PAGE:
Two of my colleagues have recently returned from the last of the training weeks that are part of The Promised Land project on inclusion of refugees and migrants through cultural practice. One of them reported on a method of facilitation that was used throughout the week, which she called ‘Deep Democracy’. She described it as a powerful tool to bring awareness to the project group and increase their sense of unity. I was intrigued.
A brief search on the internet brought me to this definition by the Deep Democracy Institute: ‘Deep Democracy is the experience of a process of flow in which all actors on the stage are needed to create the play that is being watched.’
I belong to the school of thought that understands heritage as fluid and in a constant process of change negotiated between different actors and environmental and contextual factors. You may see, then, why this definition of Deep Democracy immediately struck a chord with me.
The Institute’s website continues to explain that, ‘Deep Democracy [fosters] a deeper level of dialogue and inclusiveness that makes space for all people … as well as all various and competing views, tensions, feelings, and styles of communication – in a way that supports awareness of relative rank, power, and privilege, and the potential of these forces to marginalize other views, individuals, and groups.’
In other words, Deep Democracy as described here is an agonistic practice. You may have seen my review of Chantal Mouffe’s concept of ‘agonistic public spaces’, where views that are generally obscured by the dominant consensus are made visible, and conflicting views presented and given room. I have suggested that interpretation should be agonistic in this sense, and that it should aim to make visible the wider representational dynamics in society and history.
Agonistics provides the philosophical foundation for such an interpretive approach. Since writing that first blog post about agonistic heritage interpretation, I have thought about different methods to turn the theory into practice.
Deep Democracy seems just one such method that is perfectly suited to agonistic interpretive practice. In an article on Bringing Deep Democracy to Life, Amy Mindell, whose husband, Arnold, coined the concept of Deep Democracy, explains that Deep Democracy is rooted in process-oriented psychology. She suggests that each process has an inherent wisdom. This wisdom, however, can only manifest itself when all experiences brought into the process are allowed to unfold and become visible. A group also has a process, and this is at the heart of the idea of worldwork. It applies process-oriented psychology to a group, effectively trying to make visible all group members’ experiences in the process. This avoids that feelings and experiences remain active in a hidden field, which nonetheless will have considerable influence over the outcome of the group process.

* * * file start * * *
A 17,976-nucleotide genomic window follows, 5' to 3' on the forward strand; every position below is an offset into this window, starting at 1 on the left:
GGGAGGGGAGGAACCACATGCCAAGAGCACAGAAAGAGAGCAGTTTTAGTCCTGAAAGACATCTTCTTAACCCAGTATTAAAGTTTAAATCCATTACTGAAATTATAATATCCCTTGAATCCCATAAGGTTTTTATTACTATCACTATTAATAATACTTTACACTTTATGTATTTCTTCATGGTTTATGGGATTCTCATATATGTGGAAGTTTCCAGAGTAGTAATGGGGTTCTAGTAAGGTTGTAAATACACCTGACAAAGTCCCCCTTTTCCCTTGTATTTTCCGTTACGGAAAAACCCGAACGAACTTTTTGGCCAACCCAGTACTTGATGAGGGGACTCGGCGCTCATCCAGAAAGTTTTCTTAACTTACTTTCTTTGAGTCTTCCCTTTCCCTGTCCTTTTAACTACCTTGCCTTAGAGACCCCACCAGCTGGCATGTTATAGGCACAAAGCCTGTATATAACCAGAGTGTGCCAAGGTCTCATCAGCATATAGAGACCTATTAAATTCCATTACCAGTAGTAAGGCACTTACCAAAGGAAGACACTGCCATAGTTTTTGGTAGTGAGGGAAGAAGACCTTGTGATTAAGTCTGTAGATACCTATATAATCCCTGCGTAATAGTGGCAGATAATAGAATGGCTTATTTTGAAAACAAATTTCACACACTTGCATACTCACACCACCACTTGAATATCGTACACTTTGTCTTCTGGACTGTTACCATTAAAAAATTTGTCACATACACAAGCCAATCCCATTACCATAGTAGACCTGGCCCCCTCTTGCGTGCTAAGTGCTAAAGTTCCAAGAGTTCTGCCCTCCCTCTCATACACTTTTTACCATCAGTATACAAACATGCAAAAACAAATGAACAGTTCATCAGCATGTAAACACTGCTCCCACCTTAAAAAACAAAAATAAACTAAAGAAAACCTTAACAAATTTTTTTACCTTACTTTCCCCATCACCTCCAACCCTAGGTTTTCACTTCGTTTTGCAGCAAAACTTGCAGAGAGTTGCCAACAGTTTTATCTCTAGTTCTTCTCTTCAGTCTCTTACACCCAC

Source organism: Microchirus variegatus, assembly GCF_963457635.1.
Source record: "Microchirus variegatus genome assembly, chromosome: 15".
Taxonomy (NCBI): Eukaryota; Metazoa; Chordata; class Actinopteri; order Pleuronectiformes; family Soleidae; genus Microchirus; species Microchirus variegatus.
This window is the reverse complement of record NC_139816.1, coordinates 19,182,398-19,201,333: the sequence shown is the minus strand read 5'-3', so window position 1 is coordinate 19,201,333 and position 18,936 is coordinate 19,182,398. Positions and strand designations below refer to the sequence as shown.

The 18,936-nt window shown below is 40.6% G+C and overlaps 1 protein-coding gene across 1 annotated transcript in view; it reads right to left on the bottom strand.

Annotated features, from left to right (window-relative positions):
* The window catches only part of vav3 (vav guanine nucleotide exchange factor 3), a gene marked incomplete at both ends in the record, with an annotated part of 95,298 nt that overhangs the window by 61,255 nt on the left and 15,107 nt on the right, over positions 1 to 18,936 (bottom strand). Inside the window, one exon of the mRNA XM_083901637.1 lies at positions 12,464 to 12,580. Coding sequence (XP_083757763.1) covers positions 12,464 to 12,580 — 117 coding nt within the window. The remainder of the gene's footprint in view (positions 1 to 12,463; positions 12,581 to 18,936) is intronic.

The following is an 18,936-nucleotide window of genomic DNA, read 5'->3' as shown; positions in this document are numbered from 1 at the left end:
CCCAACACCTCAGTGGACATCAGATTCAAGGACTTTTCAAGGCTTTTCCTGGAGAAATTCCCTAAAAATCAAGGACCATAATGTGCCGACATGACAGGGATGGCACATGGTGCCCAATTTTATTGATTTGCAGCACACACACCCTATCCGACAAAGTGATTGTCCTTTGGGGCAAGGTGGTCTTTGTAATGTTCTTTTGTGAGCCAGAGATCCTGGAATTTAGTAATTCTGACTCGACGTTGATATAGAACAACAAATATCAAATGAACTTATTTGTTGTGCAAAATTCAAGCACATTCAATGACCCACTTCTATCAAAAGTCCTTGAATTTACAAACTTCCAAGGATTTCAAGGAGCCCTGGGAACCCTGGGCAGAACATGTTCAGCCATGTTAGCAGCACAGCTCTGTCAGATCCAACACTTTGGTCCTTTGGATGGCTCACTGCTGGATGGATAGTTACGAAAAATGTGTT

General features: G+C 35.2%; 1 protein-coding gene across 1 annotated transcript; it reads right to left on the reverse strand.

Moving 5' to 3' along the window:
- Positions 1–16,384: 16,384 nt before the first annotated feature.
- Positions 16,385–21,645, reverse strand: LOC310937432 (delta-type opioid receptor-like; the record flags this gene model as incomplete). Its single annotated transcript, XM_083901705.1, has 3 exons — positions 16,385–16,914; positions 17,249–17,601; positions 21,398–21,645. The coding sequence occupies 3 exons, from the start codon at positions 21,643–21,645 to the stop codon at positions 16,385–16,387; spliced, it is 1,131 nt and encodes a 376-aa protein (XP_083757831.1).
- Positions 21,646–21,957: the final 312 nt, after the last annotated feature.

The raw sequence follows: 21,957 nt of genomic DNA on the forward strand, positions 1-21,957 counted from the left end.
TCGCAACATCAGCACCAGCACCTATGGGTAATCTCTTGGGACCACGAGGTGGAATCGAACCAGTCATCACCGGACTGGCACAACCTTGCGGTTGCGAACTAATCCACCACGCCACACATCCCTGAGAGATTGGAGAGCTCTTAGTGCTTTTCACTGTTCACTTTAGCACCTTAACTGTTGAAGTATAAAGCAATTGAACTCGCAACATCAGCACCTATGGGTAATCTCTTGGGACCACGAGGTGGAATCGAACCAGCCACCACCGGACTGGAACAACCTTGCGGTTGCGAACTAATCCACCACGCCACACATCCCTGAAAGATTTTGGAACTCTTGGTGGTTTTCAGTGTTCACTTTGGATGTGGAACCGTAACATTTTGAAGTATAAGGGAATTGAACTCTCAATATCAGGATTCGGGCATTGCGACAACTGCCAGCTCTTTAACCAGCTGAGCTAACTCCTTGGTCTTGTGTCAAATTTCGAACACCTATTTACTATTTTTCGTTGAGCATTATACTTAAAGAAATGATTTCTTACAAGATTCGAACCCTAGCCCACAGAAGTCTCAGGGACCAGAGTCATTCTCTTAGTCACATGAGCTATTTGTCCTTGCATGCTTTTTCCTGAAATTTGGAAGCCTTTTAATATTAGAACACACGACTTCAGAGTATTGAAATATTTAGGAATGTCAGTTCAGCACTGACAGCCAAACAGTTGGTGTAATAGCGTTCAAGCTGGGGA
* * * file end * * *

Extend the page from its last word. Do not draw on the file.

The central aspect here is awareness. From what I understand, this is often an awareness of body signals as a key to underlying feelings, but also an awareness of language and content. Much as in Bhabha’s idea of the ‘Third Space’, in which the progress of modernity is halted and shown as staged, in Deep Democracy as a method of facilitation the process is stopped to further explore these signals and make visible what they stand for.
In so doing, Deep Democracy also examines the different roles that people inhabit, often unconsciously. Mindell points out that people don’t necessarily always stay in one role even during a conversation, but that they can change roles also. This gives fluidity to a process which, if consciously employed, can unlock its creativity, for example toward moving an issue forward.
However, like agonism, Deep Democracy does not believe that conflict can or should always be resolved in order for people to live together successfully. Rather, it accepts conflict as natural and finds a way to move on constructively in mutual respect and with empathy nonetheless.
The application of Deep Democracy to personal interpretation is obvious. Whenever we as interpreters are in a room with other people, we can use Deep Democracy to facilitate the shared creation of heritage, while tackling issues of power and hegemony. What I am not so sure about yet is how Deep Democracy can be used in non-personal interpretation beyond working with heritage communities at the beginning. I wonder if there is something in Deep Democracy that we can use in a dynamic and transformative way for people also as an infrastructure on site. Let me meditate on that some more.
Nicole Deufel is a founding member of Interpret Europe and formerly Vice President for Strategy for ICOMOS ICIP (The International Committee on Interpretation and Presentation of the International Council on Monuments and Sites). She holds a PhD in Heritage Studies and works as Head of Museums at the City of Oldenburg in Germany. She can be contacted at: email@example.com.
This article was previously published on Nicole’s blog, Thoughts on Heritage Interpretation and Management: https://nicoledeufel.com/2019/05/26/deep-democracy-as-agonistic-interpretive-practice/
To cite this article:
Deufel, Nicole (2019) ”Deep Democracy’ as agonistic interpretive practice?’. In Interpret Europe Newsletter 2-2019, 4.
Available online: www.interpret-europe.net/fileadmin/Documents/publications/Newsletters/ie-newsletter_2019-2_summer.pdf